P!nk exploded with rage after the overturning of Roe v. Wade last year, pointedly declaring that pro-lifers were no longer welcome to listen to her music. Via Fox News, she tweeted, “if you believe the government belongs in a woman’s uterus, a gay persons business or marriage, or that racism is okay- THEN PLEASE IN THE NAME OF YOUR LORD NEVER F—ING LISTEN TO MY MUSIC AGAIN. AND ALSO F— RIGHT OFF. We good?”

Of course, P!nk’s logic here is comically skewed – lumping in women’s rights, racism, and gay agenda items in with Roe v. Wade, accusing advocates who protect the unborn of being racists (how?). She also, somehow, asserts that protecting the unborn means that you believe that the government should be “in a woman’s uterus.” WHATEVER THAT MEANS? Nobody knows.

In other words, if you are a Christian (which means you should be pro-life), P!nk hates you (by her own omission, not mine), and she does not want your business or your listenership.

As parents, ultimately, I think we should oblige P!nk. A few catchy songs here and there do not make up for her poor positions on politics and policies, and her hostility toward the unborn and people of faith are not reconcilable offenses for those who want to fill their homes with godly, wholesome content.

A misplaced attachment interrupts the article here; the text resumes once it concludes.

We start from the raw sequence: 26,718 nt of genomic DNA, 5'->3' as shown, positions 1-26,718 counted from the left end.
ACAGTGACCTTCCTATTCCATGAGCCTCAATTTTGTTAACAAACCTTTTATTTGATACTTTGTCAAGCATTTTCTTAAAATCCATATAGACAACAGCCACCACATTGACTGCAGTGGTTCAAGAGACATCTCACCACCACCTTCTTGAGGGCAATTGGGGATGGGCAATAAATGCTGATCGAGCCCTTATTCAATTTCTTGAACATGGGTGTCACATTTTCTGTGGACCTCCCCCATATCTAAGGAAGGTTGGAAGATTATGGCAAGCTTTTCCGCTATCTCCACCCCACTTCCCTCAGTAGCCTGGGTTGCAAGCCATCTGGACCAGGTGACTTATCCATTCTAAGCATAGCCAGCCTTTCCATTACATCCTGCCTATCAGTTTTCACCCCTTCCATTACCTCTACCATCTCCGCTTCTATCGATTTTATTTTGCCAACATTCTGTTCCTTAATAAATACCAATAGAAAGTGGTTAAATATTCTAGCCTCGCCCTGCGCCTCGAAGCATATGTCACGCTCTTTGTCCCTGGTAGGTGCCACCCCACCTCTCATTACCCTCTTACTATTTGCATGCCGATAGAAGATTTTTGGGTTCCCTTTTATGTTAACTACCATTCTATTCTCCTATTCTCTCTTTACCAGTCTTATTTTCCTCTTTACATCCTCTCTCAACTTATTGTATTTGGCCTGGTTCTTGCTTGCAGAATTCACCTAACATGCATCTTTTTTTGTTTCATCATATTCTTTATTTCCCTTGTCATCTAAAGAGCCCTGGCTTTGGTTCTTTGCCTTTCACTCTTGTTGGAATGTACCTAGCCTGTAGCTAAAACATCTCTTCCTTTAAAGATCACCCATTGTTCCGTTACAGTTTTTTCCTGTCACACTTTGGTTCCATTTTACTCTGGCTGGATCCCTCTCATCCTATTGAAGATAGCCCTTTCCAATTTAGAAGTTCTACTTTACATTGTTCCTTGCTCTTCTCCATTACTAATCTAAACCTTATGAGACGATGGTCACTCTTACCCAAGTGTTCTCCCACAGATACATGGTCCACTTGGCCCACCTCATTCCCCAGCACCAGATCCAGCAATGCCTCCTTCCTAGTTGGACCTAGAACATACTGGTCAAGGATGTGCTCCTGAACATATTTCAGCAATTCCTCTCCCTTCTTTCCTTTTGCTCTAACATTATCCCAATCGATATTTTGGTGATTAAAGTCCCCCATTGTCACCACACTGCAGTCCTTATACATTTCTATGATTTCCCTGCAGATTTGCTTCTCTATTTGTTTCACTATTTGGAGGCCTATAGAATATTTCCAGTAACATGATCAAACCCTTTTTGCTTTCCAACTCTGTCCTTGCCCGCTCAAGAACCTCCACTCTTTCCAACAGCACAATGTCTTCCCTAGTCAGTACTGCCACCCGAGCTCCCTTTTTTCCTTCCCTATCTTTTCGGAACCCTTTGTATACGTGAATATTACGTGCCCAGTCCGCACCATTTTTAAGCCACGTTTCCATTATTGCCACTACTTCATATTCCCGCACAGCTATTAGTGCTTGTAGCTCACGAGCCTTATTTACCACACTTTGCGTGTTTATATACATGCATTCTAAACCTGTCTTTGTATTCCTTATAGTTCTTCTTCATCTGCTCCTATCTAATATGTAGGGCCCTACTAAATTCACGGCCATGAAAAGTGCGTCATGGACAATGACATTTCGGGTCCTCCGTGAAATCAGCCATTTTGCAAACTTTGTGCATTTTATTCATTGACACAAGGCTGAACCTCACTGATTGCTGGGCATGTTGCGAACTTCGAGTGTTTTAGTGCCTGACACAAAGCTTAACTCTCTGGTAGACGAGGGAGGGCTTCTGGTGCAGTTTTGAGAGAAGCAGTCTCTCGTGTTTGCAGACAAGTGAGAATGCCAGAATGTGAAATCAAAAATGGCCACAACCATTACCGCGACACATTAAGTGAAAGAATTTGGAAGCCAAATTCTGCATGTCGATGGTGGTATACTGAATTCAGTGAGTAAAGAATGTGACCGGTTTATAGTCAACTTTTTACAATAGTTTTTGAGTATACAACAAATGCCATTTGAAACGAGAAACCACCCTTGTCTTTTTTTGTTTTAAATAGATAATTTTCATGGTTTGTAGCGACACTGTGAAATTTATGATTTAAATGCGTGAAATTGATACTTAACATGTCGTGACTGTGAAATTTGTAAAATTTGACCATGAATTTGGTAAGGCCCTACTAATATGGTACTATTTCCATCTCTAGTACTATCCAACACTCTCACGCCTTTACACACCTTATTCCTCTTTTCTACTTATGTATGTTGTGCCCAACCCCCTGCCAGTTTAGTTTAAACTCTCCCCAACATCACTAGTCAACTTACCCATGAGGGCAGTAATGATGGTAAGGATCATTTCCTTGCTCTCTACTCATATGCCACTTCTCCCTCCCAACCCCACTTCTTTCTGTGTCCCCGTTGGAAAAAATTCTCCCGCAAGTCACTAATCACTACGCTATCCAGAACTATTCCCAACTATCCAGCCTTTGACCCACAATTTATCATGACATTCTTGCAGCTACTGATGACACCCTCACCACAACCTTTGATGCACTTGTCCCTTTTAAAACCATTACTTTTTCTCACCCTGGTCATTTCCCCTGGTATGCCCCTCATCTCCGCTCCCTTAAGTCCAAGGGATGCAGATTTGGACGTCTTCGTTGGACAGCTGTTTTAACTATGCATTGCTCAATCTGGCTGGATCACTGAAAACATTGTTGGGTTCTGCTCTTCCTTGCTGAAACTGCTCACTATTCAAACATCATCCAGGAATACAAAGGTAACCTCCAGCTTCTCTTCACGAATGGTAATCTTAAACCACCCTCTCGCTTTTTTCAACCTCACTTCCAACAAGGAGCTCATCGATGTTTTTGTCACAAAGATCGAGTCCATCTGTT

Overall, I would recommend skipping P!nk’s album. It is not appropriate for kids, and I don’t think Christians should necessarily be supporting someone who salivates so vehemently over the unfettered killing of unborn babies.






The opinions in this article are specific to its author, and do not necessarily reflect the opinions of the entire Counter Culture Mom team. This specific article was written by Summer Lane, and may not be reproduced, except to quote for reviews or interviews, without the express permission of the author. 




Summer Lane is the #1 bestselling author of 30 books, including the hit Collapse Series and Resurrection Series. She is an experienced journalist and columnist who reports on news within the U.S. and abroad. Additionally, she analyzes politics and policies in weekly op/Eds on The Write Revolution.

Summer is also a mom and wife who enjoys rural country living, herding cats, and gardening. She is passionate about writing about women’s issues, parenting, and politics from a theologically-grounded perspective that points readers to the good news of the gospel.